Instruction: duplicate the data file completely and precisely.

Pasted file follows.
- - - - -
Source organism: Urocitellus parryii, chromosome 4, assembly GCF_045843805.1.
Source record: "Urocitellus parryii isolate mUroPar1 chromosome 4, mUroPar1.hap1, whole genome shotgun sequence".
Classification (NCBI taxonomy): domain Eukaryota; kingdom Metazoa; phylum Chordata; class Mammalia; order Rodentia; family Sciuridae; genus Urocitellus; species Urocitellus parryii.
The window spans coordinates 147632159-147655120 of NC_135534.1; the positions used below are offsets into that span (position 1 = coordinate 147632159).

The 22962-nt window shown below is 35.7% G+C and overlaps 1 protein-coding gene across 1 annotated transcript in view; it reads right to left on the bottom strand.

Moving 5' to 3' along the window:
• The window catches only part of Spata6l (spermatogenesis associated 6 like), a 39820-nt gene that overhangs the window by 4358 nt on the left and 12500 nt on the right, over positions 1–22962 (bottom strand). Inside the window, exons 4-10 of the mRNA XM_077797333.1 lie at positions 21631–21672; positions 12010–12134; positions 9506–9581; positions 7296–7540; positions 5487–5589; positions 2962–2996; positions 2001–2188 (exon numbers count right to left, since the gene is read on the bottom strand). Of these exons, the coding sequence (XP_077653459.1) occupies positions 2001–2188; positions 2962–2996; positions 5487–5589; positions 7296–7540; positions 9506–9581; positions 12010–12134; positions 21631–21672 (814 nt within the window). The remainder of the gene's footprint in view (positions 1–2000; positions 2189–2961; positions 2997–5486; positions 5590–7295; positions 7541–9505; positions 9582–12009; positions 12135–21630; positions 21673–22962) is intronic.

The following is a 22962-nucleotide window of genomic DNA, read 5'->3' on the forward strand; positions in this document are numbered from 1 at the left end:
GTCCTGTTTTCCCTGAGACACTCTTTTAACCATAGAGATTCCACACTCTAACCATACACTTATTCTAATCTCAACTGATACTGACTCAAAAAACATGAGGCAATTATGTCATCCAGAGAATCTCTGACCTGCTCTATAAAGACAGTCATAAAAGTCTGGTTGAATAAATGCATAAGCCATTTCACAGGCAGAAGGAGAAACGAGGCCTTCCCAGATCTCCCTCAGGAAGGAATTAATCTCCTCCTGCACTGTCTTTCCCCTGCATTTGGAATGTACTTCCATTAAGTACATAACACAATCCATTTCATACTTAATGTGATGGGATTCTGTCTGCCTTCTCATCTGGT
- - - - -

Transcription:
Source organism: Urocitellus parryii, chromosome 4, assembly GCF_045843805.1.
Source record: "Urocitellus parryii isolate mUroPar1 chromosome 4, mUroPar1.hap1, whole genome shotgun sequence".
Classification (NCBI taxonomy): domain Eukaryota; kingdom Metazoa; phylum Chordata; class Mammalia; order Rodentia; family Sciuridae; genus Urocitellus; species Urocitellus parryii.
The window spans coordinates 147632159-147655120 of NC_135534.1; the positions used below are offsets into that span (position 1 = coordinate 147632159).

The 22962-nt window shown below is 35.7% G+C and overlaps 1 protein-coding gene across 1 annotated transcript in view; it reads right to left on the bottom strand.

Moving 5' to 3' along the window:
• The window catches only part of Spata6l (spermatogenesis associated 6 like), a 39820-nt gene that overhangs the window by 4358 nt on the left and 12500 nt on the right, over positions 1–22962 (bottom strand). Inside the window, exons 4-10 of the mRNA XM_077797333.1 lie at positions 21631–21672; positions 12010–12134; positions 9506–9581; positions 7296–7540; positions 5487–5589; positions 2962–2996; positions 2001–2188 (exon numbers count right to left, since the gene is read on the bottom strand). Of these exons, the coding sequence (XP_077653459.1) occupies positions 2001–2188; positions 2962–2996; positions 5487–5589; positions 7296–7540; positions 9506–9581; positions 12010–12134; positions 21631–21672 (814 nt within the window). The remainder of the gene's footprint in view (positions 1–2000; positions 2189–2961; positions 2997–5486; positions 5590–7295; positions 7541–9505; positions 9582–12009; positions 12135–21630; positions 21673–22962) is intronic.

The following is a 22962-nucleotide window of genomic DNA, read 5'->3' on the forward strand; positions in this document are numbered from 1 at the left end:
GTCCTGTTTTCCCTGAGACACTCTTTTAACCATAGAGATTCCACACTCTAACCATACACTTATTCTAATCTCAACTGATACTGACTCAAAAAACATGAGGCAATTATGTCATCCAGAGAATCTCTGACCTGCTCTATAAAGACAGTCATAAAAGTCTGGTTGAATAAATGCATAAGCCATTTCACAGGCAGAAGGAGAAACGAGGCCTTCCCAGATCTCCCTCAGGAAGGAATTAATCTCCTCCTGCACTGTCTTTCCCCTGCATTTGGAATGTACTTCCATTAAGTACATAACACAATCCATTTCATACTTAATGTGATGGGATTCTGTCTGCCTTCTCATCTGGT